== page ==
The basic federal tax rates for corporations as of 2015 are:
- Up to $50,000 15%
- $50,000 to $75000 25%
- $75,000.00 to $10,000,000 34%
- Over $10,000,000 35%
The accounting methods used are generally either cash or accrual. Most individuals use the cash method as do most small business corporations. If a corporation’s gross receipts (as distinguished from gross income) exceeds $5 million, the use of accrual method is required, with some exception. The corporation then pays directors, officers, other employees and shareholders, who pay tax on what they receive. The corporation may accumulate earnings and profits and use these for its business purposes. The result is that all of the earnings and profits need not be distributed to shareholders, thus saving the tax that would result if all earnings and profits were distributed. Generally, dividends paid to shareholders are taxed unless they represent return of capital investment. If a return of capital exceeds basis it may be taxed as a capital gain. The tax rate for 2015 on such dividends is 20%, up from 15% through 2012. The corporation may limit salaries to high income employees and officers and further provide fringe benefits such as exempt employee retirement and pension plans, group life insurance up to $50,000, use of a company car(employer must elect and notify employee), moving expenses, achievement awards, some education benefits, child care and some small employee discounts, and as a result, save on social security and Medicare withholding.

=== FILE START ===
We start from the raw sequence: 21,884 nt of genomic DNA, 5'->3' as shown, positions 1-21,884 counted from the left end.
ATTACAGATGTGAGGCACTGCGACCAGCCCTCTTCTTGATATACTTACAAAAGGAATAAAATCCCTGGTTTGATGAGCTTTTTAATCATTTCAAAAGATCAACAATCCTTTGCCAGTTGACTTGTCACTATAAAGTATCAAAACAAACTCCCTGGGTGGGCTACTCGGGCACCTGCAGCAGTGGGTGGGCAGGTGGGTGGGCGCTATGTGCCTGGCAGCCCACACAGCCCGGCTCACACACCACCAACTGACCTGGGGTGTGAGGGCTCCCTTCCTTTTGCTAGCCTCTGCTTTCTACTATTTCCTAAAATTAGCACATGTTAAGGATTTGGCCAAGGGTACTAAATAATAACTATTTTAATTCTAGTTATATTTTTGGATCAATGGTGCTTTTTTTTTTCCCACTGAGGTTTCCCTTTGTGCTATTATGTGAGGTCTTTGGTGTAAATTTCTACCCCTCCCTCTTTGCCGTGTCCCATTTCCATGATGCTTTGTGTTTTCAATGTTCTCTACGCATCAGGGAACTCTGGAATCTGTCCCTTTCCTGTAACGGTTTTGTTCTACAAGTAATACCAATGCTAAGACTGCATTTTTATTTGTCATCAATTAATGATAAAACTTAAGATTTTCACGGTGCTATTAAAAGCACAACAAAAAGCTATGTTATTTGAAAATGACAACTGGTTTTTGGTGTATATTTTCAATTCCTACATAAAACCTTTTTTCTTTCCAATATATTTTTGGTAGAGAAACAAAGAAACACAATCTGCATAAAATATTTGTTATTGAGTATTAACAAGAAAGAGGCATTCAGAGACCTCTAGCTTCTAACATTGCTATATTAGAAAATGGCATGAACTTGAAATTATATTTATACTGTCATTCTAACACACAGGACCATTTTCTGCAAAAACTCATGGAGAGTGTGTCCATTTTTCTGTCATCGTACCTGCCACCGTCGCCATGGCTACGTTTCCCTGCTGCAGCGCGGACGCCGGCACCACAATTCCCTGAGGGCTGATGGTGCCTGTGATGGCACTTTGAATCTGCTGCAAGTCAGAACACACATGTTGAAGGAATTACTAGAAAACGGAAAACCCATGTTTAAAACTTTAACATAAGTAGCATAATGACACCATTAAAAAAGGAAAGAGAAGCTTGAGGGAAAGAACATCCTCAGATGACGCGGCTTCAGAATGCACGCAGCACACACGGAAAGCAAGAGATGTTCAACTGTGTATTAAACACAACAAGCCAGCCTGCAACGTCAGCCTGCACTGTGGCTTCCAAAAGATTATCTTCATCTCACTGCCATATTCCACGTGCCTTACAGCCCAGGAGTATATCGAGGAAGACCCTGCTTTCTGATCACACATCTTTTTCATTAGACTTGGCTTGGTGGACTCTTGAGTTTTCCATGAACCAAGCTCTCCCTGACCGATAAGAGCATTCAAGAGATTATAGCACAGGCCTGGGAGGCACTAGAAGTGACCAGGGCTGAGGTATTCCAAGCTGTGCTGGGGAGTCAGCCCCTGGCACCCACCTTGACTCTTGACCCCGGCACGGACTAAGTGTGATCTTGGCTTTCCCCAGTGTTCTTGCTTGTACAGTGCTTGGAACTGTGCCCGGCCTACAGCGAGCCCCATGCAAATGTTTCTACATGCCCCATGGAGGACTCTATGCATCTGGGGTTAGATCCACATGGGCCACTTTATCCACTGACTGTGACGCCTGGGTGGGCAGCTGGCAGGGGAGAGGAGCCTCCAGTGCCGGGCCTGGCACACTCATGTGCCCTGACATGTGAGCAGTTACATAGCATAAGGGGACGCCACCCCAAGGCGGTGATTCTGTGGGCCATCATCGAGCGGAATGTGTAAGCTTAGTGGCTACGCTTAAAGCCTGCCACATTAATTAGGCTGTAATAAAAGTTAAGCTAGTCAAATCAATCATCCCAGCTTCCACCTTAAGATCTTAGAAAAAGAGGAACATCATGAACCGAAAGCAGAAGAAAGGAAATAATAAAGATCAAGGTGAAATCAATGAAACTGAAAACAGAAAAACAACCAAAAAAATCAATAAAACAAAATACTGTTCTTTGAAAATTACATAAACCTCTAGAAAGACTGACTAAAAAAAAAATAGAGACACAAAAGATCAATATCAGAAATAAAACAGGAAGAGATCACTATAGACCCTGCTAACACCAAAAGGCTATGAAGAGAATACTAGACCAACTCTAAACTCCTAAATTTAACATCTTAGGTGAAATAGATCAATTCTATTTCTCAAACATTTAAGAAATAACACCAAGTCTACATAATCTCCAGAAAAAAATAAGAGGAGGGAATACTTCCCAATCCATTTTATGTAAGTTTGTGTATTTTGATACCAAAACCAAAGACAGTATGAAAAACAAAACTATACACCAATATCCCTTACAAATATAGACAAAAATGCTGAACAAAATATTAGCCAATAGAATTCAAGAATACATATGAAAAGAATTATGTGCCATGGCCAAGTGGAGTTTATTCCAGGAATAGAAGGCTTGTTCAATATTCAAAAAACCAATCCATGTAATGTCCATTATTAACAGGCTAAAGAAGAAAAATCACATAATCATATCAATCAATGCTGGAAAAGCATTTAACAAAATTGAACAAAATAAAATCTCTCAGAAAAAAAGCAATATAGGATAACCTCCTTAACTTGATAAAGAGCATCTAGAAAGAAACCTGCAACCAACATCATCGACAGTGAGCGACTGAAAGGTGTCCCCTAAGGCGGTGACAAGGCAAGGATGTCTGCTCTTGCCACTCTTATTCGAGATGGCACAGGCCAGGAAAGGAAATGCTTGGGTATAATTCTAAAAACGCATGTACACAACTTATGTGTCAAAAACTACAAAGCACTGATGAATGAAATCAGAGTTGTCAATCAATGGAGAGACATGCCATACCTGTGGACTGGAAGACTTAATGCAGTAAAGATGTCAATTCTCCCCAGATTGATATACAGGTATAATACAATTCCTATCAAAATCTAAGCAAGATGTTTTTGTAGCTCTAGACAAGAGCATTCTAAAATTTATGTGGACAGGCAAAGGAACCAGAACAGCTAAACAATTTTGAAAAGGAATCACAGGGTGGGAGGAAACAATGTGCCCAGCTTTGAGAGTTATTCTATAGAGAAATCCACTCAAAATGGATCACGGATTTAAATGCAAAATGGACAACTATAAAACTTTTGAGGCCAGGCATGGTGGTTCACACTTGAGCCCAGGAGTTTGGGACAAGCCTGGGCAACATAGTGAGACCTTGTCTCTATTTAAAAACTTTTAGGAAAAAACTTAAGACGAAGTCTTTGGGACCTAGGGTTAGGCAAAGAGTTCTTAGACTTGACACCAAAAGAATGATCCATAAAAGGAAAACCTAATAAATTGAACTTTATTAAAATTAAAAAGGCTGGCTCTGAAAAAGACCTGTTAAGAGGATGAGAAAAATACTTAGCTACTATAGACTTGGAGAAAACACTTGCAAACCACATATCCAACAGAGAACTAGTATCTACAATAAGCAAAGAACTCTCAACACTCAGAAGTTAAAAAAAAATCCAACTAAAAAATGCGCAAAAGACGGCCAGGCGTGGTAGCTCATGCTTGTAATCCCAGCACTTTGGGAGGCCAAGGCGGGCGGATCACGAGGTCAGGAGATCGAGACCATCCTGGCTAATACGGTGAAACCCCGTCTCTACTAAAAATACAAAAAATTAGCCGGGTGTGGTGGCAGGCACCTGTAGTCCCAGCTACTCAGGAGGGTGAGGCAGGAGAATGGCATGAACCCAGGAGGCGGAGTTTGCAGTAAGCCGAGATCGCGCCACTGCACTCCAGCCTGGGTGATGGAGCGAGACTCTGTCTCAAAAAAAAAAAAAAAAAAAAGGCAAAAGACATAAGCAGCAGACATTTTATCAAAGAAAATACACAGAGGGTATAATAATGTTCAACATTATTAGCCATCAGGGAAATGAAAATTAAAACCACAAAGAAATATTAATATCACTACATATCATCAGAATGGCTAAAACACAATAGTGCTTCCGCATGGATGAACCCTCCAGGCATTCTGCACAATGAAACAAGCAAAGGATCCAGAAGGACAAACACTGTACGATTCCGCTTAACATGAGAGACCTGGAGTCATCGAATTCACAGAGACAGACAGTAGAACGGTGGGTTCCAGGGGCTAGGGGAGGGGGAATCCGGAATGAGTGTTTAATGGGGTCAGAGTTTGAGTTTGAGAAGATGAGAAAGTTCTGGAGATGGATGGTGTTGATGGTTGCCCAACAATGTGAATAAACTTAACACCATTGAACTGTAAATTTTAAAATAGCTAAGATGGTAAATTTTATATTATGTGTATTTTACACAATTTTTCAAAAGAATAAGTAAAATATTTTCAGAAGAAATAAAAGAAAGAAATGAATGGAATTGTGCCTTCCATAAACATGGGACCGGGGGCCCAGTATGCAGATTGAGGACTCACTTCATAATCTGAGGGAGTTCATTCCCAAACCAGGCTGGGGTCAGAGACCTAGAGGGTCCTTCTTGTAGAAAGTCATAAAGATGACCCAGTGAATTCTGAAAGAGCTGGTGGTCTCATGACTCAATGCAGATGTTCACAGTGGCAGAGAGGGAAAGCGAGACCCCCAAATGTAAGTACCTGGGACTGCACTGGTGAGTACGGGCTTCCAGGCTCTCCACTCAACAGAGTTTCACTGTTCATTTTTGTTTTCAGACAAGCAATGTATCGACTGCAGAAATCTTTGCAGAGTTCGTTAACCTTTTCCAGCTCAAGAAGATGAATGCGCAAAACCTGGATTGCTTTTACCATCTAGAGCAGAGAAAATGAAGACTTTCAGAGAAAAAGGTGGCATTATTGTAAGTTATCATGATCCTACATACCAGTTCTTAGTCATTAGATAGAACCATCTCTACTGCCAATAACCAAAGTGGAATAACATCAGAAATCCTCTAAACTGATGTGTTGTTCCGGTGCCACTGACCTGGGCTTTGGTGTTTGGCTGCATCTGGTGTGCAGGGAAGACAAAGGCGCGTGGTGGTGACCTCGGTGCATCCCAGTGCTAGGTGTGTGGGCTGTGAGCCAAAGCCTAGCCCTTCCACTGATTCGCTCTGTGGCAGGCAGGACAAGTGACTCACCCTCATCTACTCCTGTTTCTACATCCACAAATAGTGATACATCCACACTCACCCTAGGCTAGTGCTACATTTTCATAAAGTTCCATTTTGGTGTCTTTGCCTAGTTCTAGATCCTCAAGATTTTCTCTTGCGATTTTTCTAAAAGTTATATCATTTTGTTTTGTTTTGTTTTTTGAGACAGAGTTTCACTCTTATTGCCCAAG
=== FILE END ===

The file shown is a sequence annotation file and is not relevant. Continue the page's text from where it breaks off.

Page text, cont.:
Federal Tax Rates For Corporations – The balance of income and profits that the corporation wishes to distribute can be in the form of a dividend with the tax at 20%. There is, however, no pass through of losses to the shareholders. In addition to tax and withholding benefit, an advantage of this form is ease of raising capital. The Corporation sells shares. These equity holders are not entitled to be repaid their investment. If the business profits they may be entitled to receive dividends. If it fails they may lose part or all of the investment on its liquidation. Owners, typically are not exposed to liability for the contracts or activities of the corporation. They are only liable for the amount of their subscription to purchase shares. In other words, they are liable only to the extent of their investment. Another benefit of this form is ease of adding owners. Just sell more shares. These equity owners do not participate in management and they may be numerous. There is no limit to the number of shareholders. They elect directors, who in turn employ officers, who in turn hire other employees to carry on the business affairs of the corporation.
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